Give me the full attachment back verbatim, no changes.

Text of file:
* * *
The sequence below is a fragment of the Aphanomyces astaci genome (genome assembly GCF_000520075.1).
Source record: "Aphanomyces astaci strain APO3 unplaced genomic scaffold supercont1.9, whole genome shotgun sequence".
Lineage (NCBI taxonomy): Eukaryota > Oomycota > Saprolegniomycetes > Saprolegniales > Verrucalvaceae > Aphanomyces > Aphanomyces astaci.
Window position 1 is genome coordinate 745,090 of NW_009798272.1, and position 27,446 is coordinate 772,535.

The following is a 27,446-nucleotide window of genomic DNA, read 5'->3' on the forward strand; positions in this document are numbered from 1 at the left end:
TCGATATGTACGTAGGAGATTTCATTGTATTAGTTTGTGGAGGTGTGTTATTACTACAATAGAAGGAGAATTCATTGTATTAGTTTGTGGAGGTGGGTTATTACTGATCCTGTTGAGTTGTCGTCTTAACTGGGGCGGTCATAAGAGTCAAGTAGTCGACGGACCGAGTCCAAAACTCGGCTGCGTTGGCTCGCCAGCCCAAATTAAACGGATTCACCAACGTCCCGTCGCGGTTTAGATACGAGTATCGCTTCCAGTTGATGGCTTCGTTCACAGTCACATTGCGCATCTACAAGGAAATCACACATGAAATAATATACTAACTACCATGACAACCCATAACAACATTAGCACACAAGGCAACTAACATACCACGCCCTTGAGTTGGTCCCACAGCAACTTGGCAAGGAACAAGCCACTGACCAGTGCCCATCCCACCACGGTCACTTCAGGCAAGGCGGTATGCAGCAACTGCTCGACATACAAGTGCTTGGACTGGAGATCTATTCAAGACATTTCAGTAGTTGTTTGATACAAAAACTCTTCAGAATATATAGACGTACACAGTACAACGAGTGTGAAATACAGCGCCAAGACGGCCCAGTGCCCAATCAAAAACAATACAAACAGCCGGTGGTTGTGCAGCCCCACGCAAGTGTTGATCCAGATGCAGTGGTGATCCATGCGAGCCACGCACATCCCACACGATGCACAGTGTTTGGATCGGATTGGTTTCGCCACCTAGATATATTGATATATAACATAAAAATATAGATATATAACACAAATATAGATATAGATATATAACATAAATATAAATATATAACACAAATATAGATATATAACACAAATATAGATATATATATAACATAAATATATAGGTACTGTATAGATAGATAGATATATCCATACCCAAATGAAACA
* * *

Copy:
The sequence below is a fragment of the Aphanomyces astaci genome (genome assembly GCF_000520075.1).
Source record: "Aphanomyces astaci strain APO3 unplaced genomic scaffold supercont1.9, whole genome shotgun sequence".
Lineage (NCBI taxonomy): Eukaryota > Oomycota > Saprolegniomycetes > Saprolegniales > Verrucalvaceae > Aphanomyces > Aphanomyces astaci.
Window position 1 is genome coordinate 745,090 of NW_009798272.1, and position 27,446 is coordinate 772,535.

The following is a 27,446-nucleotide window of genomic DNA, read 5'->3' on the forward strand; positions in this document are numbered from 1 at the left end:
TCGATATGTACGTAGGAGATTTCATTGTATTAGTTTGTGGAGGTGTGTTATTACTACAATAGAAGGAGAATTCATTGTATTAGTTTGTGGAGGTGGGTTATTACTGATCCTGTTGAGTTGTCGTCTTAACTGGGGCGGTCATAAGAGTCAAGTAGTCGACGGACCGAGTCCAAAACTCGGCTGCGTTGGCTCGCCAGCCCAAATTAAACGGATTCACCAACGTCCCGTCGCGGTTTAGATACGAGTATCGCTTCCAGTTGATGGCTTCGTTCACAGTCACATTGCGCATCTACAAGGAAATCACACATGAAATAATATACTAACTACCATGACAACCCATAACAACATTAGCACACAAGGCAACTAACATACCACGCCCTTGAGTTGGTCCCACAGCAACTTGGCAAGGAACAAGCCACTGACCAGTGCCCATCCCACCACGGTCACTTCAGGCAAGGCGGTATGCAGCAACTGCTCGACATACAAGTGCTTGGACTGGAGATCTATTCAAGACATTTCAGTAGTTGTTTGATACAAAAACTCTTCAGAATATATAGACGTACACAGTACAACGAGTGTGAAATACAGCGCCAAGACGGCCCAGTGCCCAATCAAAAACAATACAAACAGCCGGTGGTTGTGCAGCCCCACGCAAGTGTTGATCCAGATGCAGTGGTGATCCATGCGAGCCACGCACATCCCACACGATGCACAGTGTTTGGATCGGATTGGTTTCGCCACCTAGATATATTGATATATAACATAAAAATATAGATATATAACACAAATATAGATATAGATATATAACATAAATATAAATATATAACACAAATATAGATATATAACACAAATATAGATATATATATAACATAAATATATAGGTACTGTATAGATAGATAGATATATCCATACCCAAATGAAACA